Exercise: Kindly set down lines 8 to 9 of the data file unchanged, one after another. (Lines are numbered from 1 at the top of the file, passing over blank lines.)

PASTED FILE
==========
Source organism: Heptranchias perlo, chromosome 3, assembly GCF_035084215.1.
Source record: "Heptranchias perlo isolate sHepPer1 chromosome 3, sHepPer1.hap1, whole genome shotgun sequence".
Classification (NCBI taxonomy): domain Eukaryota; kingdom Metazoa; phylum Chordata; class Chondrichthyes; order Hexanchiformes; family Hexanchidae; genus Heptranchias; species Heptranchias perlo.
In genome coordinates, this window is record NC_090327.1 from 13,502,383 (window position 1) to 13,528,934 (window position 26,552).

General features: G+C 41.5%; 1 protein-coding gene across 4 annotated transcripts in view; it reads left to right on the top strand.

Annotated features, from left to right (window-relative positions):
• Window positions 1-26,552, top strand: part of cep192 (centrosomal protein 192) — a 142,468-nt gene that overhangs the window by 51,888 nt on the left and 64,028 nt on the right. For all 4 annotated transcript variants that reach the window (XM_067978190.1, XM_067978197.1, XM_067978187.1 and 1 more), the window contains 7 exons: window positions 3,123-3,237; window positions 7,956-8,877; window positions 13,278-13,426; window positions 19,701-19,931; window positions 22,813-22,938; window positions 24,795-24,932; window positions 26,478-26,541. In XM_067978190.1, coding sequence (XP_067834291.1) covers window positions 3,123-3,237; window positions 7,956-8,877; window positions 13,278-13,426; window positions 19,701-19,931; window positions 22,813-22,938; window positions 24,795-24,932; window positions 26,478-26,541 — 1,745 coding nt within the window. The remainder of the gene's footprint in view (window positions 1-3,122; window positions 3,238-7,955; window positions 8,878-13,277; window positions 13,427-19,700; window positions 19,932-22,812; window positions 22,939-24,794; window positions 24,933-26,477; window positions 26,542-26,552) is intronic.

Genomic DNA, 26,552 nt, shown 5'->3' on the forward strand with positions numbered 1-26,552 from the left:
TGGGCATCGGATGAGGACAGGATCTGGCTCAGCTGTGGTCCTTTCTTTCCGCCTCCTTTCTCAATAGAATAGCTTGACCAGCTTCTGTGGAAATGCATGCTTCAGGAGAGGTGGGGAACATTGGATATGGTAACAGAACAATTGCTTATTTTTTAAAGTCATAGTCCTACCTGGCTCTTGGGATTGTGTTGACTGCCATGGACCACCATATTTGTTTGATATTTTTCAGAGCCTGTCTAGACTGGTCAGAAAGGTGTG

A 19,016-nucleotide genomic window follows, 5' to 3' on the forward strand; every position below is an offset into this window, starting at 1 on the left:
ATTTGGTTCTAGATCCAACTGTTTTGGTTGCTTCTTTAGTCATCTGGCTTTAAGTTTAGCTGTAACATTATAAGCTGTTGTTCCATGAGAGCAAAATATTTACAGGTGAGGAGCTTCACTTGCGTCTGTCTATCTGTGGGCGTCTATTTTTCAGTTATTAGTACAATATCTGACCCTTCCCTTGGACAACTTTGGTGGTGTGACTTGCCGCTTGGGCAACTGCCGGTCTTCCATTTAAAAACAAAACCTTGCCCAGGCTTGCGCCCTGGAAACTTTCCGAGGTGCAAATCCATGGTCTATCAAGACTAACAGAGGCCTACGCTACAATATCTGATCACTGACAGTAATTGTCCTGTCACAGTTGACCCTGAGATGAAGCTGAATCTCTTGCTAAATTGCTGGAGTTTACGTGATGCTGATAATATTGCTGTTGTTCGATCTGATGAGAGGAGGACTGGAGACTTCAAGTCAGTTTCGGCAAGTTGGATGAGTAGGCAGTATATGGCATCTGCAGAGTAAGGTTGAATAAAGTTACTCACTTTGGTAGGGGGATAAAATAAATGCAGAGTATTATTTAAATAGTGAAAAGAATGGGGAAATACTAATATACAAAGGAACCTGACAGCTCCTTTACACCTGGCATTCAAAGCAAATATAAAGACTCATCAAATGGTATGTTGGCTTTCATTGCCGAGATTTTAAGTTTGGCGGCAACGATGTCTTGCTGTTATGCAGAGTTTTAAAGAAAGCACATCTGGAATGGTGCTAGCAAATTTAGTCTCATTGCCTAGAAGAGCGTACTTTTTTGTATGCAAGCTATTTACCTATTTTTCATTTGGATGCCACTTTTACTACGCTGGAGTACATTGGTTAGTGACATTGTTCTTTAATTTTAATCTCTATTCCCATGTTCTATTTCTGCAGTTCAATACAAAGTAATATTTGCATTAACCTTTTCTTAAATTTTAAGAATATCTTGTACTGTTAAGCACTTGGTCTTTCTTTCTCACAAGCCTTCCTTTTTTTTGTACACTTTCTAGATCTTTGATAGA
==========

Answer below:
Genomic DNA, 26,552 nt, shown 5'->3' on the forward strand with positions numbered 1-26,552 from the left:
TGGGCATCGGATGAGGACAGGATCTGGCTCAGCTGTGGTCCTTTCTTTCCGCCTCCTTTCTCAATAGAATAGCTTGACCAGCTTCTGTGGAAATGCATGCTTCAGGAGAGGTGGGGAACATTGGATATGGTAACAGAACAATTGCTTATTTTTTAAAGTCATAGTCCTACCTGGCTCTTGGGATTGTGTTGACTGCCATGGACCACCATATTTGTTTGATATTTTTCAGAGCCTGTCTAGACTGGTCAGAAAGGTGTG